Working in creative industries has many upsides. Being a video editor specialising in live music performance shows, I've been lucky enough to work on many projects I would have happily paid to watch as a fan. On some of those projects, I'm also able to express my creativity during my day-to-day work. Knowing how many people would love the same opportunity, I try not to take that for granted.
However, there is one side of my work that I've often struggled with - the client/freelancer relationship.
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The first date
Despite my age (38) and experience, that first day with a new client is always a daunting, uneasy step into the unfamiliar. Will you click on a personal level? Will the work be interesting? Will you be good enough? These are just a few of the questions that flit though my mind before starting to work with a new client.
But like seasoned performers who still get anxious before going on stage, I've always thought a little dose of pre-show nerves is no bad thing. Keeps you on your toes.
What I pride myself on is that once over that awkward first date with a new client, where you're building trust and proving yourself, most of my clients come back for a second date. So nowadays around 80 per cent of my annual work is for repeat clients, with 20 per cent of new work coming in to me via my agency and other sources.
Thankfully, I've worked with many directors who are calm, supportive and giving to the people around them, because they recognise the truth in the old on-set adage that a director is only as good as the crew they command. But in seven years of freelancing I've also experienced the negative side of client behaviour.
We've all experienced late payers or those who refuse to pay, as this Clients from Hell video parodies with painful accuracy. Then there are the clients who double the workload without adjusting your fee. People who misspell your name in credits or don't credit your work at all. And generally those clients who treat experienced editors like monkeys pushing buttons.
This last category of client, by far the most common, would do well to watch Joy Moeller's excellent guide to edit suite etiquette, EditQuette, which urges clients to treat freelancers as colleagues, not minions:
It's meant to be fun
We all know work in the creative industries can be high pressured. In TV, multiple projects running at any one time, long hours and looming deadlines means the stress of the production environment is no place for the faint hearted.
However if you ask most people why they get involved in a creative field it's because they think it will be a fun and fulfilling industry to work in. Hard work, yes, but rewarding and enjoyable too. Unfortunately that's not always the case.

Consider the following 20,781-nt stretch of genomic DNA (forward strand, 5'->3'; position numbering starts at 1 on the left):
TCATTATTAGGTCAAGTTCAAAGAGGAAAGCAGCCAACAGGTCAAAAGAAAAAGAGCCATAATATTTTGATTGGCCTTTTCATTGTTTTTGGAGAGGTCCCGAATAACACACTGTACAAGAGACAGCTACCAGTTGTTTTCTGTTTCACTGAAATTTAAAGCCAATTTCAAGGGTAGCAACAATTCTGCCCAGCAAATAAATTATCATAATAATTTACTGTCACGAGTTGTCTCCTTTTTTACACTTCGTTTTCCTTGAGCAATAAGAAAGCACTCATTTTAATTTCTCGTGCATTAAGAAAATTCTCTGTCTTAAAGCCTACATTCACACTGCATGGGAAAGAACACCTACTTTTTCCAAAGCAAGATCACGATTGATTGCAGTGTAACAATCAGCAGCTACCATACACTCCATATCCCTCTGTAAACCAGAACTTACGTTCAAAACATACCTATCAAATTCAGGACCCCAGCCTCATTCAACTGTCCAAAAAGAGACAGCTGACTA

No excuse for rudeness
I was once on a job with a client whose unreasonable and rude behaviour forced me to walk off a project mid-edit, forfeiting my fee and any hope of potentially lucrative future work with the company. Why did I take such drastic action? Because I didn't get in to this industry to be subjected to rudeness, disrespected or bullied. Being the paymaster does not entitle anyone to treat their staff like something they'd find on the sole of their shoe.
Unfortunately, while permanent employees have human resources departments to fight their corner, freelancers do not have the same protection. Every day in this job is a learning process and you can only do what feels right to you in any given situation. When the relationship with one client breaks down irretrievably, you have to trust in yourself. If you're good enough there will be other clients who appreciate your work and treat you accordingly.
And the ones who don't? Well, who needs clients like that anyway?
Help and advice
Finally, here are some useful sources of advice on how to go about dumping a client. They're written by people in a variety of different professions, but the advice holds fast whatever your creative discipline.
If you’ve got a client you can’t stand, run through the questions below to you help decide whether or not you can ditch them successfully (and whether you should).
Advice for copywriters from the American Writers & Artists Inc on the best way to ditch clients who don't pay, want things you can't deliver or are just too high-maintenance.
This forum thread on the SitePoint web design blog discusses the issue of dumping clients when they can no longer afford your rates.
This slightly tongue-in-cheek article translates the classic relationship break-up lines ("I think we should see other people") into phrases more suited to a designer-client relationship ("You would be better served by another company").
Words: Jonathan Walton
Jonathan Walton is director at My Little Eye TV.